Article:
The Los Angeles Kings, as they have done throughout the playoffs, didn’t do things the easy way but it matters not now as Alec Martinez scored the winner 14:43 into the second overtime period to give the Kings their second Stanley Cup Championship in 3 years.
In what was some of the most entertaining hockey of the playoff, both teams let it all hang out in overtime as the New York Rangers tried valiantly to send the series back to Manhattan for a 6th game.
Los Angeles earned the lead on a goal form Conn Smythe Trophy winner Justin Williams, as his short backhander through a maze of traffic got under Henrik Lundqvist. The Rangers actually held a 2-1 lead for a while after a Chris Kreider power play goal tied it and Brian Boyle put them up on a nice shorthanded effort, both in the second period.
However, as the Kings have done so often in this post-season, they showed remarkable resiliency and fought back on a goal by Marian Gaborik just before the 8 minute mark of the third.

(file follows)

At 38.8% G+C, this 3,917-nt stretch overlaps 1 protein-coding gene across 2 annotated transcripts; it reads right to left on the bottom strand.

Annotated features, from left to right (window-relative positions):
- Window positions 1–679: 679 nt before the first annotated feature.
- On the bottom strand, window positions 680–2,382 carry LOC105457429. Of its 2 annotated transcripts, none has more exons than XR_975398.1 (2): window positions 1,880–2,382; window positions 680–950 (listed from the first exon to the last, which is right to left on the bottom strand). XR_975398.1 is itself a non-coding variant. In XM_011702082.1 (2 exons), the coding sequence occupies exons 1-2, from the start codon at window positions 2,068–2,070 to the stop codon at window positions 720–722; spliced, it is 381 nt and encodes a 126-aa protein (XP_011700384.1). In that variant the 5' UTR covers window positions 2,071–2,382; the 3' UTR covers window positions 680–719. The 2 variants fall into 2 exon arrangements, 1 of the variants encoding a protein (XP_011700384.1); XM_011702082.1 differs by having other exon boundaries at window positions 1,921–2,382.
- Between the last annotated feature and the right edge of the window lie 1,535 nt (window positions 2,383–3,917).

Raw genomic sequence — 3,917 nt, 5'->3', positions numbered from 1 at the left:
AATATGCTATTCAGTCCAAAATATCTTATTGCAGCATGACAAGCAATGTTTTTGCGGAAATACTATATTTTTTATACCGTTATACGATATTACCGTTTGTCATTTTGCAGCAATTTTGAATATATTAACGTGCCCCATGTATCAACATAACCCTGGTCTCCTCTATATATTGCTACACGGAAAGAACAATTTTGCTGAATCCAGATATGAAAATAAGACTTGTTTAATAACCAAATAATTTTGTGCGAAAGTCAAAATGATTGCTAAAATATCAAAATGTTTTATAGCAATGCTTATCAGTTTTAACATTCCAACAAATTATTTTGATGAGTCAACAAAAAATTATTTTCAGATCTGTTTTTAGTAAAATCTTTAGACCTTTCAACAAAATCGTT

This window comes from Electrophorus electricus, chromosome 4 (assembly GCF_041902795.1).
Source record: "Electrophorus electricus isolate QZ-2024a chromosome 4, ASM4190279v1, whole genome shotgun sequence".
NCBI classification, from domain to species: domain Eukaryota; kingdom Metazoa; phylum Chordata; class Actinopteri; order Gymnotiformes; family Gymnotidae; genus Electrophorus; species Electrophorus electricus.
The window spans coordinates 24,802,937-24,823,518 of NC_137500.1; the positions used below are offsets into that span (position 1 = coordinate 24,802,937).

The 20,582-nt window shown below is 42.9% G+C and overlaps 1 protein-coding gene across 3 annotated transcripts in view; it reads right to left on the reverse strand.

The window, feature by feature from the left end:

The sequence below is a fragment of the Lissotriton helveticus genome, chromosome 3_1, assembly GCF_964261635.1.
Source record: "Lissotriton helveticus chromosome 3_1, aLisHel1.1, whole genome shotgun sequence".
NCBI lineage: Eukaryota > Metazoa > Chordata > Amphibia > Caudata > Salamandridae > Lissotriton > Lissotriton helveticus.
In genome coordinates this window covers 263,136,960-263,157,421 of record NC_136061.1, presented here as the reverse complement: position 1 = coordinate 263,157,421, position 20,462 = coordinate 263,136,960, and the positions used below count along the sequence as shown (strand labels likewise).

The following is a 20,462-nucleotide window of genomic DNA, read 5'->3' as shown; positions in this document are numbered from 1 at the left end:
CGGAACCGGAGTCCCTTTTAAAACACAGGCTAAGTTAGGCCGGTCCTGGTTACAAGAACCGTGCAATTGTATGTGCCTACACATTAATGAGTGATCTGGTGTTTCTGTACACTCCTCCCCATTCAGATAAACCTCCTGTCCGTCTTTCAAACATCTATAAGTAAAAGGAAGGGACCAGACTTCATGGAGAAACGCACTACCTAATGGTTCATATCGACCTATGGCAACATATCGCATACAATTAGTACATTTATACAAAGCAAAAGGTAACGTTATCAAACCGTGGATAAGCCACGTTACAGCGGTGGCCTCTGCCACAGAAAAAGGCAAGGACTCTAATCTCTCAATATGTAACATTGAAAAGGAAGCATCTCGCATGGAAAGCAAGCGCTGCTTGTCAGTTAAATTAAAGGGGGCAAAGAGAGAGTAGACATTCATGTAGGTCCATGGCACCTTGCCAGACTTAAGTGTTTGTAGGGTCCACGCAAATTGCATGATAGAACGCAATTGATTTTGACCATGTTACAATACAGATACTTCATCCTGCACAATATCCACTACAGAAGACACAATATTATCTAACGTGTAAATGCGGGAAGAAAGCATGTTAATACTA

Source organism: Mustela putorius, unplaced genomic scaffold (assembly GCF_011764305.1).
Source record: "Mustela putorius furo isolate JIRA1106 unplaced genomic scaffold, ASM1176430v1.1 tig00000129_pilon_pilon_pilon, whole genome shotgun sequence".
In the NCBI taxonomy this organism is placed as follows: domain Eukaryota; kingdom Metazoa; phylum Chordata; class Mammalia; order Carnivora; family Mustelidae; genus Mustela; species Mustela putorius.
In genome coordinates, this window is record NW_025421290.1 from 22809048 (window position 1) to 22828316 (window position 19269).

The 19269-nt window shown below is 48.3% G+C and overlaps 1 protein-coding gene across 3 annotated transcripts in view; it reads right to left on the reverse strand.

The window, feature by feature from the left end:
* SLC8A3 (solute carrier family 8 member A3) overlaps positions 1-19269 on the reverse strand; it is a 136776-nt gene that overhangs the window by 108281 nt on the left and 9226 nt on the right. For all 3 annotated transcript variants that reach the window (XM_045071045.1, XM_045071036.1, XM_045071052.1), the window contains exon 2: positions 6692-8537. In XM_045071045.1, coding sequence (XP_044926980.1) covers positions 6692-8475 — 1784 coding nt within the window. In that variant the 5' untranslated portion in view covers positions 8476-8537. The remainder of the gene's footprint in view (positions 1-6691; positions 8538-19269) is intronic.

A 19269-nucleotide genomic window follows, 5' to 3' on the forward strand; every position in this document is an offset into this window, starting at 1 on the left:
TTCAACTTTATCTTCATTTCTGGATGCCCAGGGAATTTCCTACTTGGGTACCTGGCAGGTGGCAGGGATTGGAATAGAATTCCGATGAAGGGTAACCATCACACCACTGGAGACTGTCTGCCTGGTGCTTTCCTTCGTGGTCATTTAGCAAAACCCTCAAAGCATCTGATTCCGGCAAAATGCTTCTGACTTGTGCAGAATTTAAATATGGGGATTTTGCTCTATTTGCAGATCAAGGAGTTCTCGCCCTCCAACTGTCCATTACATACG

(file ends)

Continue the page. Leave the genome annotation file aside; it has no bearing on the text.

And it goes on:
Then the game really opened up, with the Kings being pretty dominant in the third as they have been all series long.
The first overtime period was ripe with chances for both teams but Lundqvist and Jonathan Quick were stellar in extending the game to a 5th period.
Tyler Tofolli’s shot from the top of the circle was stopped but the rebound went to Martinez who was in all alone and made no mistake on the yawning cage as the bench and the Staples Center erupted with their second Championship banner, adding to the one they raised to the rafters in 2012.
Williams, who has become known as “Mr. Game 7″ showed that his heroics are not limited to the ultimate deciding game as he had 7 points over the 5 games of the Final Series, and was awarded the Conn Smyth Trophy as playoff MVP. The award could have gone to any number of Kings players, with Anze Kopitar, Gaborik, Jeff Carter, Drew Doughty, Quick and even Lundqvist in a losing cause as viable candidates.
Lundqvist deserves a lot of credit for getting the Rangers as far as he did. After making 39 saves in game 4 to avoid the sweep, he made 48 stops in game 5 and was spectacular once again, but it simply wasn’t enough againt a Kings team that were too big, too physical, too talented and too deep for the Rangers to handle.